Some of the recent and interesting projects I've worked on include:

Social Network Footprint

By combining social network profiles with traditional overlay data from 3rd party vendors we can understand who is where.   The following example used registered voters from the fall of 2008  to show the penetration of social networks among Democrats and Republicans.  While Democrats had a higher penetration the gap wasn't as large as one might expect from the popular media. 

SNF Political Parties 

In another example of how the Social Network Footprint helped in marketing consider the sites "Classmates" and "MyYearbook" - both target graduates of various institutions.   Here is the age profile of members of both - notice that MyYearbook has a much younger audience.  

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53' Billboards in a DMA

Estimating the impressions and Cost Per Thousand for advertising on the side of tractor trailers.   Because the trailers are tracked by GPS the showing in each DMA can be calculate. This involved marrying location data from a number of trailers with the boundaries of DMAs in order to compute how much time is spent in "Chicago".   

What's your wind worth?

With everybody trying to lock up wind rights we thought it would be good to provide a way to answer the question the $64k question.   Since every parcel of land is in a wind corridor, is some distance from the grid, and is of a known size it was 'easy' to create a calculator to determine the value of a given location.     To help dispel the hype we also highlighted the four problems with wind:

  1. Wind is Fickle and Inconsistent
  2. Wind Blows at the Wrong Time
  3. Only some Wind is Valuable
  4. Wind isn't Dense
Working with another agency we came up with an interesting design.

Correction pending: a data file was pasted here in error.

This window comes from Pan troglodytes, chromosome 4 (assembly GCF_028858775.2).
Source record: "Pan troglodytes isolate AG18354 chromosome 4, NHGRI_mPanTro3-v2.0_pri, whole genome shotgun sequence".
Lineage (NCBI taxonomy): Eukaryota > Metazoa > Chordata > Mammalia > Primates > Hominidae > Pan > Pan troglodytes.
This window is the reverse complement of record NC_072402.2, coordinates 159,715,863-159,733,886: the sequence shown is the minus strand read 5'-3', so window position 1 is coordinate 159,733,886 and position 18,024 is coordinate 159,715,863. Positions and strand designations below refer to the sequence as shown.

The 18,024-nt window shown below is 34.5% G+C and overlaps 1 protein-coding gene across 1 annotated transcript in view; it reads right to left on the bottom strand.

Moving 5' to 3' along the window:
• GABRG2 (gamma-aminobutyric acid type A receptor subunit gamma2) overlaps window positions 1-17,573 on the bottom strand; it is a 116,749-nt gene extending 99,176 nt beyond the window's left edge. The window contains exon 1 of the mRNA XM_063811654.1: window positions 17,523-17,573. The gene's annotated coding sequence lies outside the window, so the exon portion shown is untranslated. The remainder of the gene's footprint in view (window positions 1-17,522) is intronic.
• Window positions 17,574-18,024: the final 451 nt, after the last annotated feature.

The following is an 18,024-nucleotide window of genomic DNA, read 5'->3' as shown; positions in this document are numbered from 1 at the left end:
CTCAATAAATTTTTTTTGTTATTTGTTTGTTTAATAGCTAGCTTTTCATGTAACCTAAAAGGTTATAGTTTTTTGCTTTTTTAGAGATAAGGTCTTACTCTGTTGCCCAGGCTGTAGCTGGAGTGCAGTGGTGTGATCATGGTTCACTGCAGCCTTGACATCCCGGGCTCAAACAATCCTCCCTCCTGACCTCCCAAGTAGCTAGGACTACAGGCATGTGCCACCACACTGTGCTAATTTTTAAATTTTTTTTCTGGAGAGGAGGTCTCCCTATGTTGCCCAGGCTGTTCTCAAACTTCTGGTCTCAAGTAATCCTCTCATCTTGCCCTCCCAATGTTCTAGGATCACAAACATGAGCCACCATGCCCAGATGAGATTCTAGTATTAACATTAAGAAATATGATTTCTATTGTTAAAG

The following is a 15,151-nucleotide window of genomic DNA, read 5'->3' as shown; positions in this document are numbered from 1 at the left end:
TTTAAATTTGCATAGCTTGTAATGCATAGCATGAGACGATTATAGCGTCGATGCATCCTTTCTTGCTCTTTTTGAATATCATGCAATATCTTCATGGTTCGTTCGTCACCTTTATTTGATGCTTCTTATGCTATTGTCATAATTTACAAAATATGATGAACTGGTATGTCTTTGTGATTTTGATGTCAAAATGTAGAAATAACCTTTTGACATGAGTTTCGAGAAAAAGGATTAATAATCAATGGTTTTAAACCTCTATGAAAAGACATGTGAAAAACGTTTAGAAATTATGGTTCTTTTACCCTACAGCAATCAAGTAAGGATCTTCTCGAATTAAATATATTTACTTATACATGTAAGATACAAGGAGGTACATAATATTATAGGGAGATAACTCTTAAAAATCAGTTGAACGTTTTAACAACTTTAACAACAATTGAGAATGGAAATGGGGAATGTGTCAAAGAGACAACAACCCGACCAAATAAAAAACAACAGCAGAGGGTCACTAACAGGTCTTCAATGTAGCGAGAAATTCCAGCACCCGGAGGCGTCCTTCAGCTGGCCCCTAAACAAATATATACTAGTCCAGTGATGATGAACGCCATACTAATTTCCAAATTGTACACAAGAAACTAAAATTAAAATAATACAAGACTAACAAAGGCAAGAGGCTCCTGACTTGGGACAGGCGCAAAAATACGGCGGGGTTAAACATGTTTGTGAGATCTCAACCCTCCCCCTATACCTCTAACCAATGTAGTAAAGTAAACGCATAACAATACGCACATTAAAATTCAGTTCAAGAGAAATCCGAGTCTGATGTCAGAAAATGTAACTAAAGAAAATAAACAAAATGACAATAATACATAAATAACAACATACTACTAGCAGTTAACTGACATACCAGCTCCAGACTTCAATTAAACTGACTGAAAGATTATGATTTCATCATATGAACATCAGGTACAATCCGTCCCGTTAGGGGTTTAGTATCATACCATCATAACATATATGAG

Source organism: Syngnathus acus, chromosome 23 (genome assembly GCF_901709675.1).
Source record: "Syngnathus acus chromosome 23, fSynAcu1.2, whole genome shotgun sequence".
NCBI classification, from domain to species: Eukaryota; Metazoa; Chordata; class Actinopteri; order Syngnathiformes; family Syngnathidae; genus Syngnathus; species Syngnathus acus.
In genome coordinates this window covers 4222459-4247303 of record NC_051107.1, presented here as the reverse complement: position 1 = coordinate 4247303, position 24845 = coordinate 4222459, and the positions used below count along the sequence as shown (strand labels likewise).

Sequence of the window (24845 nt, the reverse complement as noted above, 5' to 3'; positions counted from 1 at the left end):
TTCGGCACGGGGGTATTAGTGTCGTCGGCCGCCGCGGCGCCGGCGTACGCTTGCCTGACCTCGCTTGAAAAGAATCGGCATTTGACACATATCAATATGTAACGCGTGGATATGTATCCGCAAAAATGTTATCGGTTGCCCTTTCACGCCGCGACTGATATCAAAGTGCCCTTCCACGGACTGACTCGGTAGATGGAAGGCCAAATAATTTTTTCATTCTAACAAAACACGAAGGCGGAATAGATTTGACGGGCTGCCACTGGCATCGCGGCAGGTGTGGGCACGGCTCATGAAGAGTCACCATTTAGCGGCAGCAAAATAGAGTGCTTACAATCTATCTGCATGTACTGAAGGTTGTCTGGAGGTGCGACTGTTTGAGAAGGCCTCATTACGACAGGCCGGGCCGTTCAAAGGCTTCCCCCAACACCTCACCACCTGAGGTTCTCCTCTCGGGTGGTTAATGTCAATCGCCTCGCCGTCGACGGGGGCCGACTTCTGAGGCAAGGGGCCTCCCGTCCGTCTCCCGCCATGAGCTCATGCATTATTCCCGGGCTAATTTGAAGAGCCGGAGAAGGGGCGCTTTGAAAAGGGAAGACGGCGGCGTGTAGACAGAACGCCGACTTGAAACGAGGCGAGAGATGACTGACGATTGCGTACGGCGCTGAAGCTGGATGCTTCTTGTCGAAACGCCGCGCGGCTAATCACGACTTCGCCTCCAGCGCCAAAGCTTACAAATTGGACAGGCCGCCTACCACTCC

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Influence

There's a lot of talk about recommendations, trust and the influence of peers.   But in order to help marketing figure out what tactics might work it would help if there were a way to break "influence" into manageable chunks or levers.   So, working with some communications experts we developed the following way to describe 'influence.'   

Influence is a function of trust and brand charge.    Trust in turn is based on the strength of the relationship and the relevance; each of which has sub-components.   Charge, or what someone actually says, consists of intensity, sentiment and timing.   

The influence of a marketer is based on their history and frequency of interaction plus if they are perceived as providing useful information.

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Law is Not Just For Lawyers

Sometimes the category your in isn't where you need to be.   Consider online law schools.   

Most people presume that if one graduates from law school they can be a lawyer.   Well not quite.   The ABA does not currently accredit online programs, so a graduate can't sit for the bar and 'be a lawyer.'    So rather than fight that battle we looked at where graduates worked - jobs, industries and functions.   Lo and behold, there are numerous careers where legal education is critical - regulatory compliance, health care, mergers and acquisitions, and technology/IP.   To get this message through we recommended an 'avoid the legal potholes' strategy, complete with street art at appropriate conferences.

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Search Cloud

The following graph uses the 'cloud' concept to illustrate both frequency of search and conversion rate.   The size of a term indicates the frequency of a term and color indicates the conversion rate (red is hot).  So in this case, it is easy to see that bidding on 'American Idol' probably doesn't cover costs while terms like 'singing lessons' should be given more emphasis.  
 
Note: this also has been applied to TV spots and lead generation to optimize media plans.

IdolParetoRadial.jpg

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